Family-friendly drag event the Miss Rose Dynasty Pageant forced to move from Orlando at last minute

The Rose Dynasty Foundation is a Lakeland-based nonprofit that mentors LGBTQ students

click to enlarge The Miss Rose Dynasty drag pageant has been moved to Kissimmee from Orlando - Courtesy Photo
Courtesy Photo
The Miss Rose Dynasty drag pageant has been moved to Kissimmee from Orlando

Amid some truly ominous uncertainty about anti-drag legislation in Florida, Orlando drag event the Miss Rose Dynasty Pageant has been relocated from Orlando to Kissimmee mere days before it was set to take place.

Event organizers the Rose Dynasty Foundation — a Lakeland-based nonprofit that mentors area LGBTQ students — scrambled to move the fundraising show from its original site, the Dr. Phillips Center for the Performing Arts in Orlando, to Kissimmee's Wyndham Orlando Resort. This process has involved the Foundation refunding tickets purchased for the Dr. Phillips Center and then contacting those same ticket-buyers to buy their tickets a second time for the Wyndham.

The Miss Rose Dynasty Pageant, intended to be a family-friendly, all-ages event, had an 18+ age limit for attendees placed on it by the Dr. Phillips Center. And though all of the drag performers set for the event were adults, a large number of the students assisted by the organization — some of whom would be performing a song-and-dance number (and no, they would not be performing in drag, for all you hate-clickers out there) — were thus effectively barred from attending.

Though the Foundation doesn't fault the Dr. Phillips Center's decision, a degree of frustration with the situation was palpable.

“Our vision and mission and purpose is all of our events are family-friendly," said event organizer Jason DeShazo to the Orlando Sentinel. “There are children in this show, and I’m not telling them they can’t come.”

Frustration was palpable on all sides, in fact.

“We have not received any clarification on the Florida statutes in question,” said Dr. Phillips Center spokesperson Jacklyne Ramos to the Sentinel, describing calls made to four different state agencies that yielded zero concrete answers. Ramos added that the Dr. Phil looks forward to hosting the pageant in the future.

Pageant organizers were given two options: Impose an 18+ age restriction on attendees or to postpone the event. They decided that "an age restriction would go against our mission, vision and work we do … to provide a safe space for all ages in our events." And so they chose to relocate. The show will go on, just not at the Dr. Phillips Center, and not in Orlando — the pageant's home for the last two years. (Think about that for a moment.)

How did we get to this point? Well, increasing concerns and hesitations on the part of venues about hosting drag events (all-ages and otherwise) stems from Orlando venue the Plaza Live in February being threatened with the loss of its liquor license from Florida's Department of Business and Professional Regulation for hosting the all-ages Drag Queen Christmas touring show last year.

As part of DeSantis' trumped-up campaign against drag, the DBPR filed a complaint in early February against the Milk District venue for hosting the so-called "sexually explicit" drag show that minors were allowed to attend back in late December. This particular situation is still ongoing.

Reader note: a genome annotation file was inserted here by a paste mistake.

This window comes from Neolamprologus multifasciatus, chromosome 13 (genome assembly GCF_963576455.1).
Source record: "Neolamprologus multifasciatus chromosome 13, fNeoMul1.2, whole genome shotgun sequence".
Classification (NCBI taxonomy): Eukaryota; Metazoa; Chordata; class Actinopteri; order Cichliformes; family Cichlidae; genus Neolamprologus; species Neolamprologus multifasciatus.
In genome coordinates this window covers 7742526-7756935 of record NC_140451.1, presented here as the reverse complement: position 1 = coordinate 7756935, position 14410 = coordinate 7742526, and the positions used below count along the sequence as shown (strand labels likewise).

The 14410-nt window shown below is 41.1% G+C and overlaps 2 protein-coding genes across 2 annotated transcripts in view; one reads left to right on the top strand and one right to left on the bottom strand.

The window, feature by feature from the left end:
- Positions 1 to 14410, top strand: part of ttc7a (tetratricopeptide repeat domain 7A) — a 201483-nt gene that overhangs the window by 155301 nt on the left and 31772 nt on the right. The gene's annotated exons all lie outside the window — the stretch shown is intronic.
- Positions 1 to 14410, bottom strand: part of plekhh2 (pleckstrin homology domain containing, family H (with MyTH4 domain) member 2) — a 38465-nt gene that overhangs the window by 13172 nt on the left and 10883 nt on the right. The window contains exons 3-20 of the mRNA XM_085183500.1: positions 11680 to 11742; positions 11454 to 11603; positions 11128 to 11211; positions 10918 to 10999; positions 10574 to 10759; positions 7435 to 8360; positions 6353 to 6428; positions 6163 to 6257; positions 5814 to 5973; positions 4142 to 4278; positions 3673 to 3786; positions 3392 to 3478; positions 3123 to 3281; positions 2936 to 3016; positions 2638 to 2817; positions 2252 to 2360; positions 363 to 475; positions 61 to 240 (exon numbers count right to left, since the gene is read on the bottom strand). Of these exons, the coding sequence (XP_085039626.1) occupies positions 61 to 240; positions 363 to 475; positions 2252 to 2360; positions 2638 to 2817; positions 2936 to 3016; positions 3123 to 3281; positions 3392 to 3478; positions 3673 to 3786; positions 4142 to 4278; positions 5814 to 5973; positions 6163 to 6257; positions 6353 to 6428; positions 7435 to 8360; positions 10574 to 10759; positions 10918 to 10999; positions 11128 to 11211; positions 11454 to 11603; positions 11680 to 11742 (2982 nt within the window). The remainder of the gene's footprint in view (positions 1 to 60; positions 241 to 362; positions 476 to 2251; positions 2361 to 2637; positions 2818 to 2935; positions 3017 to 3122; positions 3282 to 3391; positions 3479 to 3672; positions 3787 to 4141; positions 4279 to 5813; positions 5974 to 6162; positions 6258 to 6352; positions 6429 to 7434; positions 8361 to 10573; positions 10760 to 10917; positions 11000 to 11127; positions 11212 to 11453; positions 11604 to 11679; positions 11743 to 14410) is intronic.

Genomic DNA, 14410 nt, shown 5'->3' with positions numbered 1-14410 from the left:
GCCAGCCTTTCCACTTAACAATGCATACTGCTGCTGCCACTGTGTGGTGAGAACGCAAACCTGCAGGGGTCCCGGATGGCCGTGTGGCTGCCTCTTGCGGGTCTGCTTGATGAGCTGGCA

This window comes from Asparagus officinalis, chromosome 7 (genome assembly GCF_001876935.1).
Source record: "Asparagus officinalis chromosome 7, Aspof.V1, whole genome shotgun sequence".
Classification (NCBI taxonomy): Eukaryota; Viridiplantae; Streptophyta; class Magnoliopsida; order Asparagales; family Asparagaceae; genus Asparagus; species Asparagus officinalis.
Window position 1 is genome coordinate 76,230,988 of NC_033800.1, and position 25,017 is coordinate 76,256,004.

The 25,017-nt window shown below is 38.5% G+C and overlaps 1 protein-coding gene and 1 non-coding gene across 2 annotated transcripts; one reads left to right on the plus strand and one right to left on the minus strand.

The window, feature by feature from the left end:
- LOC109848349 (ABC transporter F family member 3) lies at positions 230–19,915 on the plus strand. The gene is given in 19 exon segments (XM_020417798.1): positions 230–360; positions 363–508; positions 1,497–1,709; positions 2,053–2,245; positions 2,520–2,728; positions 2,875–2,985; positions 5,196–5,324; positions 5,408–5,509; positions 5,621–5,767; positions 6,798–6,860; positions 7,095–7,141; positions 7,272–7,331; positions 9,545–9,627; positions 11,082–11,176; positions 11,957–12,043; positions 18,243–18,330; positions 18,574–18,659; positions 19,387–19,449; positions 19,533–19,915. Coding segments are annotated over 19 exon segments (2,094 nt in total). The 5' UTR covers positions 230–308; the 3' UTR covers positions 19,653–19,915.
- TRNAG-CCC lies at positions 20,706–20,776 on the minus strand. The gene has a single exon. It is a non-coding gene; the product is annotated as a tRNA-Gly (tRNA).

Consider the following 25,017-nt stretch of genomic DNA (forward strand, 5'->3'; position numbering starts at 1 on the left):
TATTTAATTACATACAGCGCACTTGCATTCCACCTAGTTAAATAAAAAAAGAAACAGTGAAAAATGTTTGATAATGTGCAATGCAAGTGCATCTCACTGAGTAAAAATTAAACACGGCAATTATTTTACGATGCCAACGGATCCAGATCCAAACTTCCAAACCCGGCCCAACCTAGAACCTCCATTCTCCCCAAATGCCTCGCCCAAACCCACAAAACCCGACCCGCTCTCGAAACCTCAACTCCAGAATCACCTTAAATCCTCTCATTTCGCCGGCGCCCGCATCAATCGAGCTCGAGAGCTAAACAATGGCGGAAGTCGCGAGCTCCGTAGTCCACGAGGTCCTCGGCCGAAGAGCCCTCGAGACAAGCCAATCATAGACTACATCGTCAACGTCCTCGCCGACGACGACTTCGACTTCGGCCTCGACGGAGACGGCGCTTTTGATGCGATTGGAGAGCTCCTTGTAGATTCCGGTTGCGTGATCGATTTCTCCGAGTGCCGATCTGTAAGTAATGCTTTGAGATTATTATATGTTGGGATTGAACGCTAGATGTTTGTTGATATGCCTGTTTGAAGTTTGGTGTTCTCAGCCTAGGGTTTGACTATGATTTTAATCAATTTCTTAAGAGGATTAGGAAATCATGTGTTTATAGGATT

And there is even more bleak anti-drag nonsense on the way, courtesy of our Florida Legislature (instead of spending time on, say, rent control). Legislation filed by Sen. Yarborough and Rep. Fine would give the state Division of Hotels and Restaurants of the Department of Business and Professional Regulation the authority to "fine, suspend, or revoke the license of any public lodging establishment or public food service establishment if the establishment admits a child to an adult live performance." That fine could be up to $5,000 for a first offense, and $10,000 for a second or subsequent offense.

And while the phrase "adult live performance" is vague on its face, the bill's language goes into painstaking detail as to what exactly this refers to. The laundry list includes "any show, exhibition, or other presentation in front of a live audience which, in whole or in part, depicts or simulates nudity, sexual conduct, sexual excitement, specific sexual activities … lewd conduct, or the lewd exposure of prosthetic or imitation genitals or breasts."

The language of the bill is broad enough to cover drag shows, a GWAR concert or even a halftime performance by cheerleaders at a big-league sporting event where children are in the stands and drinks are in people's hands. Who's to say what's "shameful" and of "morbid interest" (actual words used in this bill)?

The legislation is officially, and eye-rollingly, titled "The Protection of Children." Similar legislation is either in the works or has already been passed in states like Texas, Arkansas and Tennessee.

And because all of this is in fact, connected, Republican bill sponsors on Friday also filed legislation that would, among other things, ban medical gender-affirming care, such as puberty blockers, for trans and nonbinary youth, as well as largely block people from changing the sex listed on their birth certificates.

Stay alert and pay attention, even though it's utterly exhausting to keep up with the zone-flooding — there is a lot of frankly terrifying legislation coming out of the Florida state government recently that are little more than attacks on marginalized communities in the state.

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McKenna Schueler

News reporter for Orlando Weekly, with a focus on state and local government, workers' rights, and housing issues. Previously worked for WMNF Radio in Tampa. You can find her bylines in Creative Loafing Tampa Bay, In These Times, Strikewave, and Facing South among other publications.
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